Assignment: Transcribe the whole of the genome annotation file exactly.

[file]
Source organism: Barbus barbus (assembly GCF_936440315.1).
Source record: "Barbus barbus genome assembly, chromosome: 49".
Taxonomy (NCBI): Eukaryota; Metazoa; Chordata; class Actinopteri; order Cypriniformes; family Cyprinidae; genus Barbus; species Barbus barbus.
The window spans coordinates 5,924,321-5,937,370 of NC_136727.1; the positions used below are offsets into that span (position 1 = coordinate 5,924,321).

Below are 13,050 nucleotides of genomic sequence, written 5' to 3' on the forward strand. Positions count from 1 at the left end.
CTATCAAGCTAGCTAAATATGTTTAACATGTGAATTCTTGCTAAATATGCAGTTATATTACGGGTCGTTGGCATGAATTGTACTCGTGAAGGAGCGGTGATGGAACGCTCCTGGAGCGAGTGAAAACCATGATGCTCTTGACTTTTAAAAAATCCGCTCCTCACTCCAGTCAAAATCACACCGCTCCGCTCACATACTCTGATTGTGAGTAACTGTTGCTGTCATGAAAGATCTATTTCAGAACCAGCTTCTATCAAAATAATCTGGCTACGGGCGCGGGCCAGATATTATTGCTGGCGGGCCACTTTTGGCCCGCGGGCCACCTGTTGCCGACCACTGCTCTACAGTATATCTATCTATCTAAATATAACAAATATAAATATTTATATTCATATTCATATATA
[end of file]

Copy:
Source organism: Barbus barbus (assembly GCF_936440315.1).
Source record: "Barbus barbus genome assembly, chromosome: 49".
Taxonomy (NCBI): Eukaryota; Metazoa; Chordata; class Actinopteri; order Cypriniformes; family Cyprinidae; genus Barbus; species Barbus barbus.
The window spans coordinates 5,924,321-5,937,370 of NC_136727.1; the positions used below are offsets into that span (position 1 = coordinate 5,924,321).

Below are 13,050 nucleotides of genomic sequence, written 5' to 3' on the forward strand. Positions count from 1 at the left end.
CTATCAAGCTAGCTAAATATGTTTAACATGTGAATTCTTGCTAAATATGCAGTTATATTACGGGTCGTTGGCATGAATTGTACTCGTGAAGGAGCGGTGATGGAACGCTCCTGGAGCGAGTGAAAACCATGATGCTCTTGACTTTTAAAAAATCCGCTCCTCACTCCAGTCAAAATCACACCGCTCCGCTCACATACTCTGATTGTGAGTAACTGTTGCTGTCATGAAAGATCTATTTCAGAACCAGCTTCTATCAAAATAATCTGGCTACGGGCGCGGGCCAGATATTATTGCTGGCGGGCCACTTTTGGCCCGCGGGCCACCTGTTGCCGACCACTGCTCTACAGTATATCTATCTATCTAAATATAACAAATATAAATATTTATATTCATATTCATATATA